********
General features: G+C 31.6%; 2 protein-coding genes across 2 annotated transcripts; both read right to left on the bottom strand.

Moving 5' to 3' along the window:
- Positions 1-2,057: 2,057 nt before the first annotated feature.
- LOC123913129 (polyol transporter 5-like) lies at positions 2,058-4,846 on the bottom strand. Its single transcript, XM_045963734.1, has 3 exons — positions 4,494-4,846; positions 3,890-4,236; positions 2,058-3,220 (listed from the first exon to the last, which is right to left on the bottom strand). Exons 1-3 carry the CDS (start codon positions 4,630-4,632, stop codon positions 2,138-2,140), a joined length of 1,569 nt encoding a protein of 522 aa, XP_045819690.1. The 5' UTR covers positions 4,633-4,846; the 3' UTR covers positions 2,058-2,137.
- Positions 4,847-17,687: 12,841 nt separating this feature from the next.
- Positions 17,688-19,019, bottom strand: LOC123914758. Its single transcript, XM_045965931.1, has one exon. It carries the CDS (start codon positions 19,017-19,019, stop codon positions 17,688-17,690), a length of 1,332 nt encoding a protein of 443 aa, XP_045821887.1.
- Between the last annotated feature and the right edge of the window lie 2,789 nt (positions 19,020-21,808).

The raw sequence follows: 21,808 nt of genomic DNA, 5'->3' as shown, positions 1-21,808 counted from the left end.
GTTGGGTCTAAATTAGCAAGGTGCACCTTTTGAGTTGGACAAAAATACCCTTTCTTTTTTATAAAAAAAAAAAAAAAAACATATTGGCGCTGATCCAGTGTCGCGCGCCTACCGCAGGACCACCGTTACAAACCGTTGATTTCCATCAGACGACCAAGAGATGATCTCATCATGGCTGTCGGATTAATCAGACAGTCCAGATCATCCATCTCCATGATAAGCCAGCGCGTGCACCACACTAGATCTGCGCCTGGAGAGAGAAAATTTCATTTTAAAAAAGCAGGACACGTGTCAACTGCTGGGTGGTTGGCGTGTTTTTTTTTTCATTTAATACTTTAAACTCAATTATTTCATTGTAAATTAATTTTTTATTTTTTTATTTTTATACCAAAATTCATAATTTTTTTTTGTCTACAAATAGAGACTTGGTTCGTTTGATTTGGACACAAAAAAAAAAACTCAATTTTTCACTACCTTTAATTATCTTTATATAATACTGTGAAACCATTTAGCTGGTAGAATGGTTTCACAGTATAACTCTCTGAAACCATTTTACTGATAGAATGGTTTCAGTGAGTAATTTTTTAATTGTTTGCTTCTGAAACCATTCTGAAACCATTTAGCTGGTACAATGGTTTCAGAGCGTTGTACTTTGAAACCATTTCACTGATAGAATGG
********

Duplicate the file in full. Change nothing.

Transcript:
General features: G+C 31.6%; 2 protein-coding genes across 2 annotated transcripts; both read right to left on the bottom strand.

Moving 5' to 3' along the window:
- Positions 1-2,057: 2,057 nt before the first annotated feature.
- LOC123913129 (polyol transporter 5-like) lies at positions 2,058-4,846 on the bottom strand. Its single transcript, XM_045963734.1, has 3 exons — positions 4,494-4,846; positions 3,890-4,236; positions 2,058-3,220 (listed from the first exon to the last, which is right to left on the bottom strand). Exons 1-3 carry the CDS (start codon positions 4,630-4,632, stop codon positions 2,138-2,140), a joined length of 1,569 nt encoding a protein of 522 aa, XP_045819690.1. The 5' UTR covers positions 4,633-4,846; the 3' UTR covers positions 2,058-2,137.
- Positions 4,847-17,687: 12,841 nt separating this feature from the next.
- Positions 17,688-19,019, bottom strand: LOC123914758. Its single transcript, XM_045965931.1, has one exon. It carries the CDS (start codon positions 19,017-19,019, stop codon positions 17,688-17,690), a length of 1,332 nt encoding a protein of 443 aa, XP_045821887.1.
- Between the last annotated feature and the right edge of the window lie 2,789 nt (positions 19,020-21,808).

The raw sequence follows: 21,808 nt of genomic DNA, 5'->3' as shown, positions 1-21,808 counted from the left end.
GTTGGGTCTAAATTAGCAAGGTGCACCTTTTGAGTTGGACAAAAATACCCTTTCTTTTTTATAAAAAAAAAAAAAAAAACATATTGGCGCTGATCCAGTGTCGCGCGCCTACCGCAGGACCACCGTTACAAACCGTTGATTTCCATCAGACGACCAAGAGATGATCTCATCATGGCTGTCGGATTAATCAGACAGTCCAGATCATCCATCTCCATGATAAGCCAGCGCGTGCACCACACTAGATCTGCGCCTGGAGAGAGAAAATTTCATTTTAAAAAAGCAGGACACGTGTCAACTGCTGGGTGGTTGGCGTGTTTTTTTTTTCATTTAATACTTTAAACTCAATTATTTCATTGTAAATTAATTTTTTATTTTTTTATTTTTATACCAAAATTCATAATTTTTTTTTGTCTACAAATAGAGACTTGGTTCGTTTGATTTGGACACAAAAAAAAAAACTCAATTTTTCACTACCTTTAATTATCTTTATATAATACTGTGAAACCATTTAGCTGGTAGAATGGTTTCACAGTATAACTCTCTGAAACCATTTTACTGATAGAATGGTTTCAGTGAGTAATTTTTTAATTGTTTGCTTCTGAAACCATTCTGAAACCATTTAGCTGGTACAATGGTTTCAGAGCGTTGTACTTTGAAACCATTTCACTGATAGAATGG